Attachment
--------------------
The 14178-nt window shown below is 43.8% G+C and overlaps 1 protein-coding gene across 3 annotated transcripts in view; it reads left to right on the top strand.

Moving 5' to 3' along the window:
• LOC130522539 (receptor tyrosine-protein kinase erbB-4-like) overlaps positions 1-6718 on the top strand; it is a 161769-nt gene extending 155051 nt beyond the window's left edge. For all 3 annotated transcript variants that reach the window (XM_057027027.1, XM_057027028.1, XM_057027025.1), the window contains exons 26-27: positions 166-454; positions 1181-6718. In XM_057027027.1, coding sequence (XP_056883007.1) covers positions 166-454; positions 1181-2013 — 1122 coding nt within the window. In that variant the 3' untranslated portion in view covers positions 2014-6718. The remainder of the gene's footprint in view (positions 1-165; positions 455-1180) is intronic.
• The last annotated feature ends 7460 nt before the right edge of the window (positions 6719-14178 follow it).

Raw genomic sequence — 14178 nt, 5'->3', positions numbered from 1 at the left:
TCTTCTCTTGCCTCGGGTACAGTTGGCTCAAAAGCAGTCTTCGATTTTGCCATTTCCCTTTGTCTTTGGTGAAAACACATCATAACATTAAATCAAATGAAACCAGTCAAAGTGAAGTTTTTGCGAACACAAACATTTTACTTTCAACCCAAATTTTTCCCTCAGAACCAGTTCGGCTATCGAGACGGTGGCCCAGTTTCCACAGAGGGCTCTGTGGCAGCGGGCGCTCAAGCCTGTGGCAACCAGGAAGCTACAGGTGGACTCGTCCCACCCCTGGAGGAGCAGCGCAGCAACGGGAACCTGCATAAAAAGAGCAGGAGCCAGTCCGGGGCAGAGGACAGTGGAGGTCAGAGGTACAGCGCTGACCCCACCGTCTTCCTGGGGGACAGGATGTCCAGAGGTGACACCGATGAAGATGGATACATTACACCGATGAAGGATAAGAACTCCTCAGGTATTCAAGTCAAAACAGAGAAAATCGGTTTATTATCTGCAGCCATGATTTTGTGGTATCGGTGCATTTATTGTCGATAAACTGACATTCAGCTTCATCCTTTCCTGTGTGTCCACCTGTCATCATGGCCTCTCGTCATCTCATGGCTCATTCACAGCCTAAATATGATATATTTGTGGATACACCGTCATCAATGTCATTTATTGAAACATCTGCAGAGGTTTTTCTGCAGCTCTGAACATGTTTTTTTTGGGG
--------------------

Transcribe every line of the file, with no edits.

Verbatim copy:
The 14178-nt window shown below is 43.8% G+C and overlaps 1 protein-coding gene across 3 annotated transcripts in view; it reads left to right on the top strand.

Moving 5' to 3' along the window:
• LOC130522539 (receptor tyrosine-protein kinase erbB-4-like) overlaps positions 1-6718 on the top strand; it is a 161769-nt gene extending 155051 nt beyond the window's left edge. For all 3 annotated transcript variants that reach the window (XM_057027027.1, XM_057027028.1, XM_057027025.1), the window contains exons 26-27: positions 166-454; positions 1181-6718. In XM_057027027.1, coding sequence (XP_056883007.1) covers positions 166-454; positions 1181-2013 — 1122 coding nt within the window. In that variant the 3' untranslated portion in view covers positions 2014-6718. The remainder of the gene's footprint in view (positions 1-165; positions 455-1180) is intronic.
• The last annotated feature ends 7460 nt before the right edge of the window (positions 6719-14178 follow it).

Raw genomic sequence — 14178 nt, 5'->3', positions numbered from 1 at the left:
TCTTCTCTTGCCTCGGGTACAGTTGGCTCAAAAGCAGTCTTCGATTTTGCCATTTCCCTTTGTCTTTGGTGAAAACACATCATAACATTAAATCAAATGAAACCAGTCAAAGTGAAGTTTTTGCGAACACAAACATTTTACTTTCAACCCAAATTTTTCCCTCAGAACCAGTTCGGCTATCGAGACGGTGGCCCAGTTTCCACAGAGGGCTCTGTGGCAGCGGGCGCTCAAGCCTGTGGCAACCAGGAAGCTACAGGTGGACTCGTCCCACCCCTGGAGGAGCAGCGCAGCAACGGGAACCTGCATAAAAAGAGCAGGAGCCAGTCCGGGGCAGAGGACAGTGGAGGTCAGAGGTACAGCGCTGACCCCACCGTCTTCCTGGGGGACAGGATGTCCAGAGGTGACACCGATGAAGATGGATACATTACACCGATGAAGGATAAGAACTCCTCAGGTATTCAAGTCAAAACAGAGAAAATCGGTTTATTATCTGCAGCCATGATTTTGTGGTATCGGTGCATTTATTGTCGATAAACTGACATTCAGCTTCATCCTTTCCTGTGTGTCCACCTGTCATCATGGCCTCTCGTCATCTCATGGCTCATTCACAGCCTAAATATGATATATTTGTGGATACACCGTCATCAATGTCATTTATTGAAACATCTGCAGAGGTTTTTCTGCAGCTCTGAACATGTTTTTTTTGGGG